Published

2017-11-03

Guest Post by Bob Hargrave — Agricultural Consulting Coordinator, ECHO Inc.


At the invitation of the United Methodist Church of Cuba, in early October, a team of three ECHO staff traveled to Cuba. During the five day visit, the team was shown four sites in which the church is currently farming or plans to farm. Following are the team’s observations.

Land tenure in Cuba is different than in other places in which we have worked and/or visited. There is a good bit of fallow land available for production. Along the roads traveled we observed many exotic tree species yet did not see indigenous forests. There are national parks and natural areas; however, visiting those was not possible given the limited amount of time we had. We covered about 400 km by road!

ECHO Publications that might prove helpful:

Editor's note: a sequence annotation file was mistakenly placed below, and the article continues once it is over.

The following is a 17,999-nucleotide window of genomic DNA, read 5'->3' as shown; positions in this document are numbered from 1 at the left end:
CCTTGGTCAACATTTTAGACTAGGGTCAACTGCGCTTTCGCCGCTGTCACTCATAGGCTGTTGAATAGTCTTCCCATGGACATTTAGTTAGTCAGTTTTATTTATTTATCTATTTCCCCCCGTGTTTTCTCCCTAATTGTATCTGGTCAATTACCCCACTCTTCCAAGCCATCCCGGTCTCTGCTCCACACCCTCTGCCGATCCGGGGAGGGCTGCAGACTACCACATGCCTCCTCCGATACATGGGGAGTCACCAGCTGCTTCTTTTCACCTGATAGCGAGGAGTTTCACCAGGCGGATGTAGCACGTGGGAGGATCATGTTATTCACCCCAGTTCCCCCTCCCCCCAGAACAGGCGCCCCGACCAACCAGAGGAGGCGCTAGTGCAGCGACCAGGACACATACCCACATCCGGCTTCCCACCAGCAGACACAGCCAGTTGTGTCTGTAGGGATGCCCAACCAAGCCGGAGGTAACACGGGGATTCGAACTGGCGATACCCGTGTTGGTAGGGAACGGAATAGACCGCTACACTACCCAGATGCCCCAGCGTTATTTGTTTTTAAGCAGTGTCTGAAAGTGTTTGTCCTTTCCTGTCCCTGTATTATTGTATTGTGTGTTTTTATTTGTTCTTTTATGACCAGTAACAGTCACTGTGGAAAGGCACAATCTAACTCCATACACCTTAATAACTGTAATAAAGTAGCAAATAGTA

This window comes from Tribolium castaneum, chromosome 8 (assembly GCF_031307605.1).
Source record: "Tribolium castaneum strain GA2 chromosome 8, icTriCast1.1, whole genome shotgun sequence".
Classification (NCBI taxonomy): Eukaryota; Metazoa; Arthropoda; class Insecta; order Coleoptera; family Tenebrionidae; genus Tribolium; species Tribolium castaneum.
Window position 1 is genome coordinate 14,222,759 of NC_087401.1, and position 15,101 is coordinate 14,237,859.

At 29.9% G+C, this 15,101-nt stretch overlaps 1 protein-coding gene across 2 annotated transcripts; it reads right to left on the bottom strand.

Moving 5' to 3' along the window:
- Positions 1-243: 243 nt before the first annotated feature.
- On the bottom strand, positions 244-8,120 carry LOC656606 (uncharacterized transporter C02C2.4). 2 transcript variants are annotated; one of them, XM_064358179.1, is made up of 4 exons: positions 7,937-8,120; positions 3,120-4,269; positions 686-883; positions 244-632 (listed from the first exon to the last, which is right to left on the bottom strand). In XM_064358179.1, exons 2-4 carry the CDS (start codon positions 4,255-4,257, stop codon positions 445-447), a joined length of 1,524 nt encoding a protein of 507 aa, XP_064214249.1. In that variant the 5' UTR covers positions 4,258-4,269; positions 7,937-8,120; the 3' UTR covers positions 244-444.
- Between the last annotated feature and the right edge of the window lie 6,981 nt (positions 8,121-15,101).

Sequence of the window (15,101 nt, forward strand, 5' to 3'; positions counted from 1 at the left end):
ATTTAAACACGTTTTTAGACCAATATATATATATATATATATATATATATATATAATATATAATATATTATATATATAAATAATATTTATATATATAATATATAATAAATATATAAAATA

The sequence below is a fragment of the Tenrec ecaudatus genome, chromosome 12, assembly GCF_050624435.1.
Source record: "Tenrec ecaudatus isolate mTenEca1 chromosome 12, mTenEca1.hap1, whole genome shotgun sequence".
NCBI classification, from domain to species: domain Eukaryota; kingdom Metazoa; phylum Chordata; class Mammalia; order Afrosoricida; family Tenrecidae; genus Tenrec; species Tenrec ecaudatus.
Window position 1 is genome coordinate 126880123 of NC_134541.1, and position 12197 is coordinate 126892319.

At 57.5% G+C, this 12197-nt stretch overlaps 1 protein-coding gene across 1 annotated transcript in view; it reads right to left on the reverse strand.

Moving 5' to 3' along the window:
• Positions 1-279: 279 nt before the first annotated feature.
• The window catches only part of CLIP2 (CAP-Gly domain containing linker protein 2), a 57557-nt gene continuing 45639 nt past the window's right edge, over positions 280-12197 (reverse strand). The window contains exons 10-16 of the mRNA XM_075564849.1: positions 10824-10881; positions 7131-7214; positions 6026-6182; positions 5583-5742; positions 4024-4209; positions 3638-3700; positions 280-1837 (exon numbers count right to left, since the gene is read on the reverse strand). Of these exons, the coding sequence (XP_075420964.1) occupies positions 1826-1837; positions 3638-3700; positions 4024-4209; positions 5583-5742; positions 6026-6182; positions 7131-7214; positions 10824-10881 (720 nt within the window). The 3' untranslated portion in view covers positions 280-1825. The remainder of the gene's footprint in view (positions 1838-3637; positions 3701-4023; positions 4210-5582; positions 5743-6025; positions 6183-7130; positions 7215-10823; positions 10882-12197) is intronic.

An example of the exotic vegetation we noted was “the bush” which we saw being cleared near Santa Cruz del Norte, one of the four sites we visited. We learned from our hosts that the small trees which dominate the vegetation are called “Aroma” or “Marabú”, and make excellent charcoal. In fact, workers were producing charcoal as they cleared the brush. Further research revealed that the tree was an introduced invasive species (Dichrostachys cinerea), valued for charcoal production which is exported to European countries. In fact, 40 tons of charcoal recently became the first legal export from Cuba to the US in over 50 years.

There did seem to be extensive use of living fences and fence posts and we noted in particular the use of Gumbo Limbo and Gliricidia. Much of the soil that we could examine had good structure, generally a sandy clay. Some practices promoted by ECHO that could be helpful are cover crops, intercropping, agroforestry and the natural farming deep litter system of pig production.

Accommodations and in-country travel arrangements were very well organized and we thoroughly enjoyed the generous hospitality, food and friendliness of our hosts. We look forward to future collaboration between ECHO and farmers in Cuba.